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Cornea and External Disease

Drug use–related endogenous endophthalmitis hospitalizations increase

Posted on November 10, 2020

From 2003 to 2016, the rate of drug use–related endogenous endophthalmitis hospitalizations increased 4-fold in the United States, according to a study.

In this retrospective cross-sectional study, 56,839 patients admitted with a diagnosis of endogenous endophthalmitis from 2003 to 2016 were included. Of these patients, 13.7% (n = 7783) had a history of drug dependence or use. Patients who had a history of drug use were significantly younger and more likely to be men.

Endogenous endophthalmitis incidence associated with drug use increased from 0.08 per 100 000 in 2003 to 0.32 per 100 000 population in 2016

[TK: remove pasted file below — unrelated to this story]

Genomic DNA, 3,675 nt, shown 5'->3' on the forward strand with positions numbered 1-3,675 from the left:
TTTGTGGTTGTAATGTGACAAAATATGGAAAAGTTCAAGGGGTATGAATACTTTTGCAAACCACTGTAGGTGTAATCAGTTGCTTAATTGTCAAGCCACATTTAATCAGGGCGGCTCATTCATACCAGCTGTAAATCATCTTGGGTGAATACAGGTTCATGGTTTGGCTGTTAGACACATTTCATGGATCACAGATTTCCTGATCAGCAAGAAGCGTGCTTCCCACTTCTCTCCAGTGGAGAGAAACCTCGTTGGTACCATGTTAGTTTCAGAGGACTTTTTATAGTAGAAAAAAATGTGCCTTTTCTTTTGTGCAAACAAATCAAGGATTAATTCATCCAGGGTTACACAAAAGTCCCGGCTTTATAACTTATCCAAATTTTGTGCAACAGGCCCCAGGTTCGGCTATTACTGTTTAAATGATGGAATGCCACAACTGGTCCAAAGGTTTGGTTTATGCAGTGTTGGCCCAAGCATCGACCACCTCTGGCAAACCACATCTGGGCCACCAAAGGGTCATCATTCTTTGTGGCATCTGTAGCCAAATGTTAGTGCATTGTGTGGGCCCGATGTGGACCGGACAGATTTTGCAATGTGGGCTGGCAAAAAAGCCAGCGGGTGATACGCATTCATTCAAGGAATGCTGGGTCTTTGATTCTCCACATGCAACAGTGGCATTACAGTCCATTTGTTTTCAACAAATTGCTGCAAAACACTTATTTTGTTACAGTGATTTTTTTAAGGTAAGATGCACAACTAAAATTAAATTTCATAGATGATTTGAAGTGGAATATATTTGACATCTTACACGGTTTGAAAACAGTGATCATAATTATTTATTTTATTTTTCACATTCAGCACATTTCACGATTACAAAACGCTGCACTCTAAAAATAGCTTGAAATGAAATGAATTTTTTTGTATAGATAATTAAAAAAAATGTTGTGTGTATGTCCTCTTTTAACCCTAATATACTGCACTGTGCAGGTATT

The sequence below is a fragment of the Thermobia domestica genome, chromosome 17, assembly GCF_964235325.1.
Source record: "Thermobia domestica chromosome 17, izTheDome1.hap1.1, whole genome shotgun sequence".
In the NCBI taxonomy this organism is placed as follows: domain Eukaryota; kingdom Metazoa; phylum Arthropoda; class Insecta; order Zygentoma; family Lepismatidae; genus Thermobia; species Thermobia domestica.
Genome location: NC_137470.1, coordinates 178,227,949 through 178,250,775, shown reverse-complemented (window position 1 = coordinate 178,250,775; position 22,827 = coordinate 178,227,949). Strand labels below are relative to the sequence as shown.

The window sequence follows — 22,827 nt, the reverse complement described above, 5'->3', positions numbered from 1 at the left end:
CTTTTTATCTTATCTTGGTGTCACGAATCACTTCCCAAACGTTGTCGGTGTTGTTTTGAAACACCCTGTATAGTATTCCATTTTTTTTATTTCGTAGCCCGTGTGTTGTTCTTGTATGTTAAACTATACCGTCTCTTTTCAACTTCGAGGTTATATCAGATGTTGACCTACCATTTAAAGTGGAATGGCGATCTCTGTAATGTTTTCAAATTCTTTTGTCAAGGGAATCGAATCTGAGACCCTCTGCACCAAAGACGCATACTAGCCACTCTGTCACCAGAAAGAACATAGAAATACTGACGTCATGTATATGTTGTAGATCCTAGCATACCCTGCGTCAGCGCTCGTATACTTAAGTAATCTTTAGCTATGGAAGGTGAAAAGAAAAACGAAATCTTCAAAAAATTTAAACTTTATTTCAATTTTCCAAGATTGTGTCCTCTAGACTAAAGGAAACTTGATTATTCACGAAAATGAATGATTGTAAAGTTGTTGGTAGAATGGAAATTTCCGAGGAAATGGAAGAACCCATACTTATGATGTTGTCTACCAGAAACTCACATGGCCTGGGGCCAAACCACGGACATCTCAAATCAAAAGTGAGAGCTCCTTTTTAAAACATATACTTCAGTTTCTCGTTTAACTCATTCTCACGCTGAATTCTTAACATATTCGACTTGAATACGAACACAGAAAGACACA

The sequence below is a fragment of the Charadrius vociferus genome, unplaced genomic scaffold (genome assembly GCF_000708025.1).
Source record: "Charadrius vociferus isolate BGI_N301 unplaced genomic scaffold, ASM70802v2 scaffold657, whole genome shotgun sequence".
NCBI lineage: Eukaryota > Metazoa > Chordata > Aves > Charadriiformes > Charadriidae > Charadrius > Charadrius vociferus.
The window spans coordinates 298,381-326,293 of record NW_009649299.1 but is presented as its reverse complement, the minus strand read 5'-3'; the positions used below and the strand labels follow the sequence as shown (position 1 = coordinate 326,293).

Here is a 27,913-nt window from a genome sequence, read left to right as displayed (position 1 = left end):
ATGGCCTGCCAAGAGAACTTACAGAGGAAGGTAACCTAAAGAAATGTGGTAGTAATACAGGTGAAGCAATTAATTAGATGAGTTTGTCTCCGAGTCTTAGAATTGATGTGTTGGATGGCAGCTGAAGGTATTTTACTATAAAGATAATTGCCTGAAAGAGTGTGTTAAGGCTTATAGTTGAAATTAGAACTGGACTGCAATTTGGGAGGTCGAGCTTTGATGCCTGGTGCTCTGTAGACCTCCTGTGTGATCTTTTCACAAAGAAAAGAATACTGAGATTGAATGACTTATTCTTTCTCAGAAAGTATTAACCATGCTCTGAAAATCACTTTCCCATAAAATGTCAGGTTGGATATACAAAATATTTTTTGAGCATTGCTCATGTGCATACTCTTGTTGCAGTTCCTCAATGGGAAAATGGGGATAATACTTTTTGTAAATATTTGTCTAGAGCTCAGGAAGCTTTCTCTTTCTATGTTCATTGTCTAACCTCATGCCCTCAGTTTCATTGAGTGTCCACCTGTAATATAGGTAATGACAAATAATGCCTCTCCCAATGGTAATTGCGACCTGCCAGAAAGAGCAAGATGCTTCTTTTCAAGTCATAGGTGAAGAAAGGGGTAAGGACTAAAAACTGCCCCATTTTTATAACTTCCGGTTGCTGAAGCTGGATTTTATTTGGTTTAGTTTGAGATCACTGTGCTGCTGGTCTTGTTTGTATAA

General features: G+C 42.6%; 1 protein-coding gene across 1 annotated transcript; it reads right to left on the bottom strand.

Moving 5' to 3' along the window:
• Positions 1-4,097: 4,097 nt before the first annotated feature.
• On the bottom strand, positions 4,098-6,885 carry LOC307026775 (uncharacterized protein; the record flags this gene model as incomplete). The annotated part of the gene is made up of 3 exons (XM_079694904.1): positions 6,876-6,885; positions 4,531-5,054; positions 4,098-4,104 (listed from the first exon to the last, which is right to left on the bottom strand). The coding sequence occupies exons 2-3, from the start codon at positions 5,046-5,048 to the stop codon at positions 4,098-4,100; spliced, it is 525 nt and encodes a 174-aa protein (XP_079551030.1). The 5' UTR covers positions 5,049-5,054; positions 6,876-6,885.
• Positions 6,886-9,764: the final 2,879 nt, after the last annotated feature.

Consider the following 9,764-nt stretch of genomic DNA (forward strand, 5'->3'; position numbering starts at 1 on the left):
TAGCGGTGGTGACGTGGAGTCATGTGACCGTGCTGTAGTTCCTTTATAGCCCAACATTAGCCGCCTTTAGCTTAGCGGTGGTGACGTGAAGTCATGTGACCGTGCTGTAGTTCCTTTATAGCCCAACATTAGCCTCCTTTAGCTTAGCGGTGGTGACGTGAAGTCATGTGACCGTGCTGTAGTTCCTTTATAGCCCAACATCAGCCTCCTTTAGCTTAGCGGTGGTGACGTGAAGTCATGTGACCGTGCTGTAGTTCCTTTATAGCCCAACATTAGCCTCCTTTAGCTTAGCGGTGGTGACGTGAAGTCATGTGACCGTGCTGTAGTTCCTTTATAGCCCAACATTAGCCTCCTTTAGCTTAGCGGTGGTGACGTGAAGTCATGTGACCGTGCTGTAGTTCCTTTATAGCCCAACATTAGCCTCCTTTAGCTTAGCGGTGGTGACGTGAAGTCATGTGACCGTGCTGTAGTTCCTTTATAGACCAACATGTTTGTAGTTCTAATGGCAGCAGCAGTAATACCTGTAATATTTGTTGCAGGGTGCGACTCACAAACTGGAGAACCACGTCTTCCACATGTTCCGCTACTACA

The incidence of endogenous endophthalmitis associated with drug dependence or use increased from 0.08 per 100,000 in 2003 to 0.32 per 100,000 population in 2016 across the United States.

The authors concluded that “clinicians should maintain a high index of suspicion for endophthalmitis when evaluating patients with intraocular inflammation in the setting of drug dependence or use.

Reference

Mir TA, Papudesu C, Fang W, et al. Incidence of drug use–related endogenous endophthalmitis hospitalizations in the United States, 2003 to 2016. JAMA Ophthalmol. Published online November 05, 2020. DOI:10.1001/jamaophthalmol.2020.4741

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